Understandably, emotions may be higher than normal when a soldier is overseas, separated from the day-to-day news of his or her hometown. But with the remarkable advances in modern technology, service members can be connected to their loved ones at home, in real-time, via a plethora of online, digital tools. As comforting as that sounds for staying connected with friends and family, it also poses potential problems because service members are also connected, in real-time, to major political events stateside.
With respect to Sgt. Smith, he was deployed during a horribly contentious political environment in the United States, where party lines seemingly resembled the trenches of the first World War. Not only were the political updates from back home distracting to soldiers trying to focus on their mission, the political updates were inciting emotional responses that caused a few soldiers, like Sgt. Smith, to share their two cents.
Acting on those emotions by sharing his personal feelings about his Commander-in-Chief for the world to see is where the line was unequivocally crossed. As such, the line became clear for him, and it is hoped that others hearing this cautionary tale will have a clearer picture as they contemplate whether to post, or not to post.
Sharing your views
Service members are expected to carry out their duties irrespective of their personal political beliefs. Not that they cannot have such beliefs, but they must take care in how they express them.
More service members in recent years have been blurring the line between their service obligations and their personal opinions. The result has been an influx of politically charged posts, which are, by definition, encouraged by online social-media giants like Facebook.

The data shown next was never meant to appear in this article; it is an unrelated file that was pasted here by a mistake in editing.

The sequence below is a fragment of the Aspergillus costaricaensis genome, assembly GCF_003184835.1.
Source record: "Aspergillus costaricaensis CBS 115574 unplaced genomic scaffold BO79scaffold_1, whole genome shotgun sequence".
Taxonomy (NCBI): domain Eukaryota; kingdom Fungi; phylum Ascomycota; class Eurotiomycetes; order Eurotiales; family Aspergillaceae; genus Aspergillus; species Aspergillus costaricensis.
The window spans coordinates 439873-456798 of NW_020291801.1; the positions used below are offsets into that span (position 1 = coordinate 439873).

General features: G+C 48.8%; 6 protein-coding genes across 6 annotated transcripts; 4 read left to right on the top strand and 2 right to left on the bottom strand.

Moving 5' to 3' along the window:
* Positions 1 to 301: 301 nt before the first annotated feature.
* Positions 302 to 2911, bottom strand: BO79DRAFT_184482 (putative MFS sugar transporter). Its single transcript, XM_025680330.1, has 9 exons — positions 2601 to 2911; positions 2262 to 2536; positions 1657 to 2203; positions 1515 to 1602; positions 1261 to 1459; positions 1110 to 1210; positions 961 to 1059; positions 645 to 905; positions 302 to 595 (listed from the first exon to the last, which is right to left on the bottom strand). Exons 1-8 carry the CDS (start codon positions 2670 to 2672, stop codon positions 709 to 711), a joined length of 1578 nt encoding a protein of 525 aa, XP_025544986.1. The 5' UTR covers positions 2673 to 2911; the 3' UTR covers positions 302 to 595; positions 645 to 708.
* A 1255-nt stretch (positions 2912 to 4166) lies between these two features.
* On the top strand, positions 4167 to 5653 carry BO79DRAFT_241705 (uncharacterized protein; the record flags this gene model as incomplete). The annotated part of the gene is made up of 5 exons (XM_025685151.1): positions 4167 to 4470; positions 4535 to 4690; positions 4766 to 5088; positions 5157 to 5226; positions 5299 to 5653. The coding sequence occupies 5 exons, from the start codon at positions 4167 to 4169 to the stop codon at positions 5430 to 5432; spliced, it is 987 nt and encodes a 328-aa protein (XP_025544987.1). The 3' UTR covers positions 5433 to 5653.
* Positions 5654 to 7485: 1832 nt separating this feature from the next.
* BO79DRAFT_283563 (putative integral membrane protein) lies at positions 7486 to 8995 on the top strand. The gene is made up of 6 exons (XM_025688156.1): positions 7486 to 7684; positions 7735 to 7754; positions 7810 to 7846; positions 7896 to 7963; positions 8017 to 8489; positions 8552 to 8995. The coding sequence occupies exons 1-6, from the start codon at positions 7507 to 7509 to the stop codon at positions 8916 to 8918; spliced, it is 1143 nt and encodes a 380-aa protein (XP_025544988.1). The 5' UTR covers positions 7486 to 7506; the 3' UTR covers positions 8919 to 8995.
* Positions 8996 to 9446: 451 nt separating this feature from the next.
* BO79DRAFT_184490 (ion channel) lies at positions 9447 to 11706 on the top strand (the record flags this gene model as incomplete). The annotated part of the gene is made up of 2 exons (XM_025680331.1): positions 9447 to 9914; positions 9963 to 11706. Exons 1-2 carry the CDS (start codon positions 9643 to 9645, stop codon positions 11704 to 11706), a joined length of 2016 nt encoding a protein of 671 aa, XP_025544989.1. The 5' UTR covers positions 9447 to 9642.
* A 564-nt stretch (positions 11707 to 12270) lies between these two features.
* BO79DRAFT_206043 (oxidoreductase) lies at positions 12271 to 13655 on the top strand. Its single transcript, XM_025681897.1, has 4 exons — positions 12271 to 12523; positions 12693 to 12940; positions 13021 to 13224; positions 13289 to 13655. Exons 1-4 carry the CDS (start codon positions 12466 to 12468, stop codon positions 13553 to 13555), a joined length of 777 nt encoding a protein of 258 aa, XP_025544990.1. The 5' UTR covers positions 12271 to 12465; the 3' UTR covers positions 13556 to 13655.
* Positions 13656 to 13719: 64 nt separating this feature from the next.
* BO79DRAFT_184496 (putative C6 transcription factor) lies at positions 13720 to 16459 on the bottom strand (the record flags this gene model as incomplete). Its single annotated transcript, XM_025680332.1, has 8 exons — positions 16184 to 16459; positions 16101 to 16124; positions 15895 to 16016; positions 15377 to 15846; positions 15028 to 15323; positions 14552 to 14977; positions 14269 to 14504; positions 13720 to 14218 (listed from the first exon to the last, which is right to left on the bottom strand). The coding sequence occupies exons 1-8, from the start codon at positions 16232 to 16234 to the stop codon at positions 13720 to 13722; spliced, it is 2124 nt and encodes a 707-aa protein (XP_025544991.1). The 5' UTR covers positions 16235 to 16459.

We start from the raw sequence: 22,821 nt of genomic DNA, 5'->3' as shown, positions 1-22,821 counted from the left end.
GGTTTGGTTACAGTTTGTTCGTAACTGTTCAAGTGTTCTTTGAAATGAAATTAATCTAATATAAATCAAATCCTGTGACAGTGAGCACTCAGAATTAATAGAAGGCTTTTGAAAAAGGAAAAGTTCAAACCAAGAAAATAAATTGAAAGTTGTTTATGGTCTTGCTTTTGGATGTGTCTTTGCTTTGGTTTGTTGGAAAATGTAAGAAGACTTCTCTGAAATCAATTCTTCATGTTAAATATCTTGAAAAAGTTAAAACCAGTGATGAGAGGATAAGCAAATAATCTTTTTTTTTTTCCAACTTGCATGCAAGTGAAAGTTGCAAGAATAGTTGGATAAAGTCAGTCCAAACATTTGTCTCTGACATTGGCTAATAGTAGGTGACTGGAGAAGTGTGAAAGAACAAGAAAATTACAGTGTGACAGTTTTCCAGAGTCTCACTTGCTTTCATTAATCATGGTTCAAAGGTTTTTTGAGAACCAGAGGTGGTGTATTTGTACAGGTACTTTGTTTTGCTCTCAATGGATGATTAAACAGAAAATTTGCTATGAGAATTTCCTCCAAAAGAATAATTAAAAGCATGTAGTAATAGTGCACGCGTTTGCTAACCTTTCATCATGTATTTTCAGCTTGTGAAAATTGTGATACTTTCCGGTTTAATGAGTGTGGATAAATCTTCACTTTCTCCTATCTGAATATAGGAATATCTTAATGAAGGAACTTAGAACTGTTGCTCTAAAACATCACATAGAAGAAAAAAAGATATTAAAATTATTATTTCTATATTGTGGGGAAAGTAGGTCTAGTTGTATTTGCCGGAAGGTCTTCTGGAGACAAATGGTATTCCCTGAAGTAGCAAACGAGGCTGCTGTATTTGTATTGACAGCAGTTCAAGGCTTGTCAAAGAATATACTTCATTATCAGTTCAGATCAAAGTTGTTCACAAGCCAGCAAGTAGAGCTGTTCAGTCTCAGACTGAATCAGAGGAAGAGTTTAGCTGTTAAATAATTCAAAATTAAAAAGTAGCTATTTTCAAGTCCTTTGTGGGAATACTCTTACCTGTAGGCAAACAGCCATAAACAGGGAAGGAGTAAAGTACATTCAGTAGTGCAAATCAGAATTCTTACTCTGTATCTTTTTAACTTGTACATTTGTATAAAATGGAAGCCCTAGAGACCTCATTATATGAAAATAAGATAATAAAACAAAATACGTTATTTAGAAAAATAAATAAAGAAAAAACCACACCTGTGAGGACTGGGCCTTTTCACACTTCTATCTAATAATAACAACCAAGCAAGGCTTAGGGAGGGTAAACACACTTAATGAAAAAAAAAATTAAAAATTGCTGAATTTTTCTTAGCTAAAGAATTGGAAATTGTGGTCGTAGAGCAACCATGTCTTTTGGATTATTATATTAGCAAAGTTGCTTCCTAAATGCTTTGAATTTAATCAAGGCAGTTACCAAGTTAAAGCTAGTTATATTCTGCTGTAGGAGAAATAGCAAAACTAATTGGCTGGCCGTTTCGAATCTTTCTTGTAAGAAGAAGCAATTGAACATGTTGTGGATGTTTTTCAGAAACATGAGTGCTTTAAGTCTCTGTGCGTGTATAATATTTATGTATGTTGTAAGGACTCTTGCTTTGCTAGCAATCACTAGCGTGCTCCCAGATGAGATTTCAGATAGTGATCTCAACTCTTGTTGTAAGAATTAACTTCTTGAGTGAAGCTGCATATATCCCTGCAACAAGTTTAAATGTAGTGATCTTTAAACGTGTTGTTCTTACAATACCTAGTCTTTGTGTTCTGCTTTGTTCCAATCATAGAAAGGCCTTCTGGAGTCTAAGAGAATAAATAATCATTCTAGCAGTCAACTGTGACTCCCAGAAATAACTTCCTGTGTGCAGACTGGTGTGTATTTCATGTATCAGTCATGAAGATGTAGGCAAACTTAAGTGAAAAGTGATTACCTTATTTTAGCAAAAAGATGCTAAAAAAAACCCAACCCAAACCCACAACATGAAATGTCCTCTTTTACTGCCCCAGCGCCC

These posts become profitable through the number of “views,” “clicks” and “shares” they achieve. Thus, “if it bleeds, it leads” is still highly relevant in today’s digital marketplace, where political posts acquire astonishing levels of lucrative user engagement.
Admittedly, it can be tempting to join the discussion your friends and family are having about local, state and national political events that arguably play a direct impact on our lives as Americans.
However, joining the discussion, for example, as a member of the Army, may create a perception that the member is speaking on behalf of the Army. The most commonly understood example of this type of inappropriate representation is when a service member dons his or her uniform and joins a partisan political rally.
A well-known example of this occurred in 2012, when an Army Reservist spoke at a Ron Paul rally while in uniform. If this example is easy to discern for most service members, why then is it more difficult for service members to discern whether or not to carry out similar actions online? The simple answer could be that some service members feel that while online they are an individual, irrespective of partisan or organizational affiliation.
This is the arguably gray area that can easily be cleared up with an application of any of the five branches’ rules and procedures.
If for whatever, after reading your respective branch’s policies on electronic communications and online conduct, you are still confused as to what is a permissible post, and you still want to post your political belief, simply err on the side of caution. Try to speak about issues as an individual, not as a member of an organization.
For more guidance on service members and political activities, go to DOD Directive 1344.10.